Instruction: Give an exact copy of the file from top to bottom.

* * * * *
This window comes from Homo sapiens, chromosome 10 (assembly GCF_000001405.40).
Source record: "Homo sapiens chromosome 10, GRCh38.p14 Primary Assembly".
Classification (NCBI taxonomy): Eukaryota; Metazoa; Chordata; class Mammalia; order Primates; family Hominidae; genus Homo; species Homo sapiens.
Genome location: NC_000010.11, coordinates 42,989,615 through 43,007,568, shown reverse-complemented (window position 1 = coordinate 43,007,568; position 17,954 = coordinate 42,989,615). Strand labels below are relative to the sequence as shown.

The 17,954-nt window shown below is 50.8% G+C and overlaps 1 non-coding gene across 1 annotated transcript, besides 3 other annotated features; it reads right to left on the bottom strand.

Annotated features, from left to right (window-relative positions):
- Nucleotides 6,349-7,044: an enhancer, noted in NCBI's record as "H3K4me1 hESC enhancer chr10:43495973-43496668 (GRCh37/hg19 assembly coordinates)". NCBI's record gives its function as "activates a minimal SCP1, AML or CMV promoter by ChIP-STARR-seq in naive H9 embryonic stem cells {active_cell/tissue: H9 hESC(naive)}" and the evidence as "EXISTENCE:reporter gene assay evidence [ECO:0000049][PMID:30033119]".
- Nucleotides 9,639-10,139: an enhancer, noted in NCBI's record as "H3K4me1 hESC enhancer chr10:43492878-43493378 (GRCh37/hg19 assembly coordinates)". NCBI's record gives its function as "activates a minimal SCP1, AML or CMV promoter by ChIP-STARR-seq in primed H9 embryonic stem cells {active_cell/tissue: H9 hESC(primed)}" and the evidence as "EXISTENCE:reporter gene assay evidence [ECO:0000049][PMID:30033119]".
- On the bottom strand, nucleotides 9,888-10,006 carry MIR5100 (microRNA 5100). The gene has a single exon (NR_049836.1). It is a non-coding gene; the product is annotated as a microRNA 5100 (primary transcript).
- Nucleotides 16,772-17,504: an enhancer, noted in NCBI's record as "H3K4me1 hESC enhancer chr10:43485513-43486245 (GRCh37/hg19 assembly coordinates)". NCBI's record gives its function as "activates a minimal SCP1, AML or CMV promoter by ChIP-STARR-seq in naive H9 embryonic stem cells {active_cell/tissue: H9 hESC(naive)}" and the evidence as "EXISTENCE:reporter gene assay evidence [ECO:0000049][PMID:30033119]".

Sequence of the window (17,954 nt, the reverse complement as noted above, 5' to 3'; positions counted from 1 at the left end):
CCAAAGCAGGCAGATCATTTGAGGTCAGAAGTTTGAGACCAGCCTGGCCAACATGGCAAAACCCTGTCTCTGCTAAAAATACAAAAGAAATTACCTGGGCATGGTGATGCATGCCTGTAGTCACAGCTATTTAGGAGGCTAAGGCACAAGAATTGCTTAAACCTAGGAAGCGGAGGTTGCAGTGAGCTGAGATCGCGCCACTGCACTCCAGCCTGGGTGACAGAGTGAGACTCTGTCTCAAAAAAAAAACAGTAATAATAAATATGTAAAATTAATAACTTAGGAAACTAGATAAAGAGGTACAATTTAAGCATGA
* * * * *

This window comes from Homo sapiens, chromosome 10 (assembly GCF_000001405.40).
Source record: "Homo sapiens chromosome 10, GRCh38.p14 Primary Assembly".
Classification (NCBI taxonomy): Eukaryota; Metazoa; Chordata; class Mammalia; order Primates; family Hominidae; genus Homo; species Homo sapiens.
Genome location: NC_000010.11, coordinates 42,989,615 through 43,007,568, shown reverse-complemented (window position 1 = coordinate 43,007,568; position 17,954 = coordinate 42,989,615). Strand labels below are relative to the sequence as shown.

The 17,954-nt window shown below is 50.8% G+C and overlaps 1 non-coding gene across 1 annotated transcript, besides 3 other annotated features; it reads right to left on the bottom strand.

Annotated features, from left to right (window-relative positions):
- Nucleotides 6,349-7,044: an enhancer, noted in NCBI's record as "H3K4me1 hESC enhancer chr10:43495973-43496668 (GRCh37/hg19 assembly coordinates)". NCBI's record gives its function as "activates a minimal SCP1, AML or CMV promoter by ChIP-STARR-seq in naive H9 embryonic stem cells {active_cell/tissue: H9 hESC(naive)}" and the evidence as "EXISTENCE:reporter gene assay evidence [ECO:0000049][PMID:30033119]".
- Nucleotides 9,639-10,139: an enhancer, noted in NCBI's record as "H3K4me1 hESC enhancer chr10:43492878-43493378 (GRCh37/hg19 assembly coordinates)". NCBI's record gives its function as "activates a minimal SCP1, AML or CMV promoter by ChIP-STARR-seq in primed H9 embryonic stem cells {active_cell/tissue: H9 hESC(primed)}" and the evidence as "EXISTENCE:reporter gene assay evidence [ECO:0000049][PMID:30033119]".
- On the bottom strand, nucleotides 9,888-10,006 carry MIR5100 (microRNA 5100). The gene has a single exon (NR_049836.1). It is a non-coding gene; the product is annotated as a microRNA 5100 (primary transcript).
- Nucleotides 16,772-17,504: an enhancer, noted in NCBI's record as "H3K4me1 hESC enhancer chr10:43485513-43486245 (GRCh37/hg19 assembly coordinates)". NCBI's record gives its function as "activates a minimal SCP1, AML or CMV promoter by ChIP-STARR-seq in naive H9 embryonic stem cells {active_cell/tissue: H9 hESC(naive)}" and the evidence as "EXISTENCE:reporter gene assay evidence [ECO:0000049][PMID:30033119]".

Sequence of the window (17,954 nt, the reverse complement as noted above, 5' to 3'; positions counted from 1 at the left end):
CCAAAGCAGGCAGATCATTTGAGGTCAGAAGTTTGAGACCAGCCTGGCCAACATGGCAAAACCCTGTCTCTGCTAAAAATACAAAAGAAATTACCTGGGCATGGTGATGCATGCCTGTAGTCACAGCTATTTAGGAGGCTAAGGCACAAGAATTGCTTAAACCTAGGAAGCGGAGGTTGCAGTGAGCTGAGATCGCGCCACTGCACTCCAGCCTGGGTGACAGAGTGAGACTCTGTCTCAAAAAAAAAACAGTAATAATAAATATGTAAAATTAATAACTTAGGAAACTAGATAAAGAGGTACAATTTAAGCATGA